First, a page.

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NetApp bug-blog flap hits Jerry Springer proportions


In case you missed it, there’s been an entertaining exchange going on between EMC, NetApp and even IBM bloggers over a bug in NetApp’s SnapLock software.

It all started when EMC’er Scott Waterhouse of The Backup Blog got his hands on a notification from NetApp to customers urging an upgrade to OnTap 7.2.5 to resolve a vulnerability in SnapLock’s WORM functionality. Waterhouse didn’t go into much detail about exactly what the bug was and quoted selectively from the customer-notification document:

“…versions of Data ONTAP prior to 7.2.5 with SLC have been found to have vulnerabilities that could be exploited to circumvent the WORM retention capability.” They go on to say: “NetApp cannot stand by the SnapLock user agreement unless the upgrade is performed.”

Now this is a really big deal. This is not a trivial little upgrade to OnTAP. This is a big one.

Predictably, he then segued into a sales pitch–“Maybe it is time to explore an alternative?”–without giving much more information about what the problem actually was, or why exactly the upgrade between dot releases of OnTap isn’t trivial.

Waterhouse’s take was then picked up by Mark Twomey, aka StorageZilla, who led with the headline, “NetApp SnapLock Badly Broken.” Twomey also emphasized the fear angle “Right now none of those who aren’t running 7.2.5 or above are not compliant and it turns out they never were without divulging further details about the problem.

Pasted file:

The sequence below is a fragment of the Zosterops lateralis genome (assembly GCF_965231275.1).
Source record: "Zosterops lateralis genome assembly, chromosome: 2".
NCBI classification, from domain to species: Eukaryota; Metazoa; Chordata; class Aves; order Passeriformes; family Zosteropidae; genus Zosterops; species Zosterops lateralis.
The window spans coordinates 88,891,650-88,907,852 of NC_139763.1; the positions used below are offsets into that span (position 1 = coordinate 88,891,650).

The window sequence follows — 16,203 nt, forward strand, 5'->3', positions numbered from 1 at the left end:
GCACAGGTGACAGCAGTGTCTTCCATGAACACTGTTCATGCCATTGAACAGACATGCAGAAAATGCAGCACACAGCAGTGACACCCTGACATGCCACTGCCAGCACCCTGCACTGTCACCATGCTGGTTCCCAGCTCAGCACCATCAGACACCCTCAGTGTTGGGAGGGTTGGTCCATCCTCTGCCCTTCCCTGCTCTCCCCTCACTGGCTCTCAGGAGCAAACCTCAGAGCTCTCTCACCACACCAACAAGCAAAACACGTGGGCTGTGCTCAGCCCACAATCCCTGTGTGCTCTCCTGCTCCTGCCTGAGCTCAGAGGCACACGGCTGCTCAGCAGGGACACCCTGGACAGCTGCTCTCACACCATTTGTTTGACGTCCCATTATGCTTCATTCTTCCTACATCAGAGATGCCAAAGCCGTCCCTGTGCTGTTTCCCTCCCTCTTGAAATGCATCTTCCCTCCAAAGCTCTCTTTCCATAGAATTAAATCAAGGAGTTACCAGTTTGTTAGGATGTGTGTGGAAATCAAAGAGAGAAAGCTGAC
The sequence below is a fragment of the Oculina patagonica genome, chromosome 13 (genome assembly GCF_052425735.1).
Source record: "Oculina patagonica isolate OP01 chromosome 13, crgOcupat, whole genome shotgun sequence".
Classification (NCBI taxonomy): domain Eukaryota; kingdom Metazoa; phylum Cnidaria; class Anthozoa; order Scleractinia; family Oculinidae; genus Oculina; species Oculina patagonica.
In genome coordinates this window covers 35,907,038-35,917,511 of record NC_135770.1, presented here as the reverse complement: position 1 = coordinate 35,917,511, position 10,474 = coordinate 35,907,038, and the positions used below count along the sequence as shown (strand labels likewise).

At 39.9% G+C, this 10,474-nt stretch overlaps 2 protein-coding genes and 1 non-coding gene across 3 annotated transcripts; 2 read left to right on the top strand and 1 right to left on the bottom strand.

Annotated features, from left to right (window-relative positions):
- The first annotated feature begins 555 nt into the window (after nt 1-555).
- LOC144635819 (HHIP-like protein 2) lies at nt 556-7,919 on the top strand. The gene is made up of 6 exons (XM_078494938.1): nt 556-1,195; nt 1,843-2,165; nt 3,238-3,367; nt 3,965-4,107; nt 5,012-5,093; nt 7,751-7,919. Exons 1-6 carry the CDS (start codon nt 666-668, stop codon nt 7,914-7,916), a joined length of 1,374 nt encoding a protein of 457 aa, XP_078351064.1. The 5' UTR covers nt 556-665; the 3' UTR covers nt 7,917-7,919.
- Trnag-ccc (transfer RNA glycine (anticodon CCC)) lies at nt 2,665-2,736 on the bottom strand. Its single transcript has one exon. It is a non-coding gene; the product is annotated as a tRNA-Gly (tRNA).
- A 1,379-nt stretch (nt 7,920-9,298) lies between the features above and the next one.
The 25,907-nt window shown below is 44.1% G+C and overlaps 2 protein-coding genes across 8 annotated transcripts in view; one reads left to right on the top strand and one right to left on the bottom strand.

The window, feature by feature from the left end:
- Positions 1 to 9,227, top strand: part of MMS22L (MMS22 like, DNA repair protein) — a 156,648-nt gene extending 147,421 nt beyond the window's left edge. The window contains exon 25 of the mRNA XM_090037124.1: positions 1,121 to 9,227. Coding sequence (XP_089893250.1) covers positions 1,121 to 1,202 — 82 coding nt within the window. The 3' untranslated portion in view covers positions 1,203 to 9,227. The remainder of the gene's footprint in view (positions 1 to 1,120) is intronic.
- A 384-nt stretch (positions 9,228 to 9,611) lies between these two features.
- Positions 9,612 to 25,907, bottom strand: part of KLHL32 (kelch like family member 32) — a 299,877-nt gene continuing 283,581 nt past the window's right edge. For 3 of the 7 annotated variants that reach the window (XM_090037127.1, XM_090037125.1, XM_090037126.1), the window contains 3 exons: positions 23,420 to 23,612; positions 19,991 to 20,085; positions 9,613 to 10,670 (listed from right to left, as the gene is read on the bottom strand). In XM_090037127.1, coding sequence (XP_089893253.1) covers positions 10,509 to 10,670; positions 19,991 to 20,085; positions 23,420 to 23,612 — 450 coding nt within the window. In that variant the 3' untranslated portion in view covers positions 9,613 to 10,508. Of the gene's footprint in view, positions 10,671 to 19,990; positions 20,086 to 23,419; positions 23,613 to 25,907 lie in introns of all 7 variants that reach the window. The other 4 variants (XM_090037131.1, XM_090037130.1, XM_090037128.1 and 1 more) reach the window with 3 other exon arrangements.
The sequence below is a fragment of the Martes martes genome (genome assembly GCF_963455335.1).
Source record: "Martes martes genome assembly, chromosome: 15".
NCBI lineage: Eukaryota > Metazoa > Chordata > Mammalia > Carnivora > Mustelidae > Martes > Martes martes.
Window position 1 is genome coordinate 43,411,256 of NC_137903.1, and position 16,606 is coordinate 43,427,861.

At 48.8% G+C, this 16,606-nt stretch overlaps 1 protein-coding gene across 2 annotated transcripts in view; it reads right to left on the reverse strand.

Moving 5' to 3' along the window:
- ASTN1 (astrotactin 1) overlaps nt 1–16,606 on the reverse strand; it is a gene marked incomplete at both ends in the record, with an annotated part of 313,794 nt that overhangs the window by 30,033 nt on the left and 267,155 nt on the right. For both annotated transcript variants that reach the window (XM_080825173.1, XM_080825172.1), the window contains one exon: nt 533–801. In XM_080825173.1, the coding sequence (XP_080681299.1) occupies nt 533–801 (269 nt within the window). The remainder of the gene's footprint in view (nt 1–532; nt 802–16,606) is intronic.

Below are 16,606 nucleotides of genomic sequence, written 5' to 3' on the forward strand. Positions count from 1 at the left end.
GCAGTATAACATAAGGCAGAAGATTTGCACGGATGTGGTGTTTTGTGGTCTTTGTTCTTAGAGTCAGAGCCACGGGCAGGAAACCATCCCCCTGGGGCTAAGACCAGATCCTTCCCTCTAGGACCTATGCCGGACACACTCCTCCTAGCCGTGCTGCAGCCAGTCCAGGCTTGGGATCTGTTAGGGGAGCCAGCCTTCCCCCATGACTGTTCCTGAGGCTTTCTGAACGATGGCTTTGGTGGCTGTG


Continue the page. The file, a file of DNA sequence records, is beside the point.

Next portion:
This is about where I came in. I tried pinging Twomey to no avail; I also tried hitting up some of the folks on Toasters. the NetApp users forum, to see what they’d heard. I planned to ping NetApp as well, but if the bug was as bad as the EMC’ers were making it out to be, I didn’t expect them to be willing to talk about it.

They surprised me by contacting me before I could get to them, and last Friday chief technical architect Val Bercovici gave me NetApp’s side of the story, telling me, “We expanded our testing on SnapLock to a third class of protection from tampering with the WORM feature.”

The first two classes, which had already been tested, concerned protection against malicious end-user removal of data, as well as protection from malicious administrative actions. The third and most recent class tested against was a case “where knowledge of the source code combined with some other products that are out there could be used for data deletion” inside SnapLock. Bercovici also didn’t want to give all the gory details, saying the vulnerability had not been exploited in the field, and NetApp wanted to keep it that way.

“It’s a highly unusual case, and in any event would be an audited deletion from the system,” Bercovici said. “It’s a level of testing EMC has never done” with Centera, he added.

Not quite “not compliant and never were”. NetApp bloggers were all over the EMC bloggers last week about the tone of their blog posts. It had begun to seem like the EMC-NetApp rivalry had faded a bit, as both companies go up against new competitors and find themselves with bigger fish to fry. But this was just like old times.

Things have gotten so moody so fast that blogger Tony Pearson from NetApp big brother IBM felt the need to tell EMC to pick on someone their own size:

I was going to comment on the ridiculous posts by fellow bloggers from EMC about SnapLock compliance feature on the NetApp, but my buddies at NetApp had already done this for me, saving me the trouble. . . .The hysterical nature of writing from EMC, and the calm responses from NetApp, speak volumes about the cultures of both companies.